Shark Conservation Act Wins Final Congressional Approval
The Humane Society of the United States, Humane Society International and the Humane Society Legislative Fund commend the U.S. House for giving final congressional approval to bipartisan legislation that will increase protection for sharks from the cruel and wasteful practice of shark finning – cutting the fins off a shark and tossing the mutilated live animal back into the ocean to die.
H.R. 81, as amended and approved unanimously in the Senate yesterday, was approved by voice vote in the House, and now heads to the president for signature into law.
The Shark Conservation Act – introduced by Reps. Madeleine Bordallo, D-Guam, Eni Faleomavaega, DAmerican Samoa, and Sen. John Kerry, D-Mass. – requires that sharks be landed with their fins still naturally attached, the only sure way to enforce a ban on finning. H.R. 81 will strengthen the Shark Finning Prohibition Act of 2000 that has been difficult to enforce, closing a loophole in that law that unintentionally allowed vessels to transport fins obtained illegally as long as the sharks were not finned aboard that vessel. Many fisheries target sharks for their valuable fins, which are sold for shark fin soup.
“Cutting off shark’s fins and tossing their live bodies back into the sea is terribly cruel. It’s also a major factor in the severe decline of sharks worldwide and the associated devastating impact on other species in the ocean ecosystem,” said Wayne Pacelle, president and CEO of The HSUS. “The Shark Conservation Act will make the U.S. ban on shark finning more enforceable and strengthen our hand in international negotiations. We urge President Obama to sign H.R. 81 into law quickly.”
Along with praising the legislation’s prime sponsors, the groups extend their thanks to Chairwoman Maria Cantwell, D-Wash., and Ranking Republican Olympia Snowe, R-Maine, whose leadership on the Oceans, Atmosphere, Fisheries, and Coast Guard Subcommittee of the Senate Committee on Commerce, Science and Transportation were instrumental in guiding the bill to Senate passage. The groups also thank House Natural Resources Committee Chairman Nick Rahall, D-W.Va., Committee Ranking Member Doc Hastings, R-Wash., and Subcommittee Ranking Member Henry Brown, R-S.C., who worked with Subcommittee Chairwoman Bordallo to bring the bill forward in the House, and Senate Majority Leader Harry Reid, D-Nev., who helped ensure timely approval of this legislation before Congress adjourns, and other Senate cosponsors of the bill including Sen. David Vitter, R-La.
In July 2008, the National Oceanic and Atmospheric Administration instituted regulations requiring that sharks be landed with their fins attached, but these regulations applied only to U.S. fisheries in the Atlantic, Caribbean, and Gulf of Mexico, not the Pacific. The Shark Conservation Act will bring the Pacific fisheries into line with the rest of the country’s fins-attached policy, and strengthen the U.S. position in international shark conservation efforts.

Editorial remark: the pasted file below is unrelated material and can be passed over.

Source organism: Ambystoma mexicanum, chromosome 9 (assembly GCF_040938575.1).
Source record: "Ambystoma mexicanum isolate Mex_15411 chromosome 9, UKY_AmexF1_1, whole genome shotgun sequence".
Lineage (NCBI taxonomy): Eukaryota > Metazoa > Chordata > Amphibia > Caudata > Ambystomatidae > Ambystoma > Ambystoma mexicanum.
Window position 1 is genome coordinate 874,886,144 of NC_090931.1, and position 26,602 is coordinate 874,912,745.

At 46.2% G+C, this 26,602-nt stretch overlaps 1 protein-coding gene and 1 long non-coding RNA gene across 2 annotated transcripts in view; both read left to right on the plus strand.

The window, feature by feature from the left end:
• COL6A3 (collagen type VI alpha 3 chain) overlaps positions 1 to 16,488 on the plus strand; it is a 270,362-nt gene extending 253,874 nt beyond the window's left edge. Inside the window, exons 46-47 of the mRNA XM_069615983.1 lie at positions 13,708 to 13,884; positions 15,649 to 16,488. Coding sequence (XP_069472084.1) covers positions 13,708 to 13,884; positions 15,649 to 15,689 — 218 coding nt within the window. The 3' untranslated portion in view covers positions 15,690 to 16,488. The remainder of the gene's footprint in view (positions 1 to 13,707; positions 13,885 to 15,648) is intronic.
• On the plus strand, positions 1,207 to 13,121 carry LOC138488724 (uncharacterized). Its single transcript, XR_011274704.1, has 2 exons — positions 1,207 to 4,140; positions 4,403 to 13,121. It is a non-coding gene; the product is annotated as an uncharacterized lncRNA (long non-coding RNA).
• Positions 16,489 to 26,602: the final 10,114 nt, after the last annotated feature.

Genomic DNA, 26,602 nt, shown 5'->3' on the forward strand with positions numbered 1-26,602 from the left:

- H.R. 81, introduced by Rep. Madeleine Bordallo, D-Guam, had the bipartisan support of 30 cosponsors and passed the House by voice vote with an amendment offered by Rep. Eni Faleomavaega, DAmerican Samoa, on March 2, 2009.
- S. 850, introduced by Sen. John Kerry, D-Mass., had the bipartisan support of 33 cosponsors.
- H.R. 81, with Senate amendments, passed the Senate by unanimous consent on December 20, 2010.
- Up to 73 million sharks are killed each year in targeted fisheries and as bycatch. Shark finning is a major cause of massive declines in shark populations around the world, since retaining only the fins allows fishing operations to kill many more sharks at a time (filling their onboard freezers with just the fins while dumping the bodies overboard).
- When sharks’ fins are cut off and their live bodies are thrown back into the water, the animals suffer a gruesome end, bleeding to death, suffocating because they can’t swim, or being eaten by other sharks.
- As top predators, sharks play an important role in maintaining ecosystem balance. The killing of large numbers of sharks already appears to be affecting other marine species and commercial fisheries. When shark stocks are depleted, their natural prey proliferate and can have a devastating impact on the species they feed on – for example, fewer sharks mean more skates and rays, who in turn have taken a large bite out of scallop and other shellfish populations.
- A national fins-attached policy will provide for improved conservation and management of steeply declining shark populations. It is often impossible to identify a shark species solely by looking at its fins, so landing sharks with fins attached is crucial for tracking which species are caught.
- The Senate-passed bill includes an exemption for smooth dogfish sharks, which are typically caught along the East Coast primarily for their meat. The exemption will put the onus on that fishery to ensure that no fins from any other species are included in smooth dogfish landings.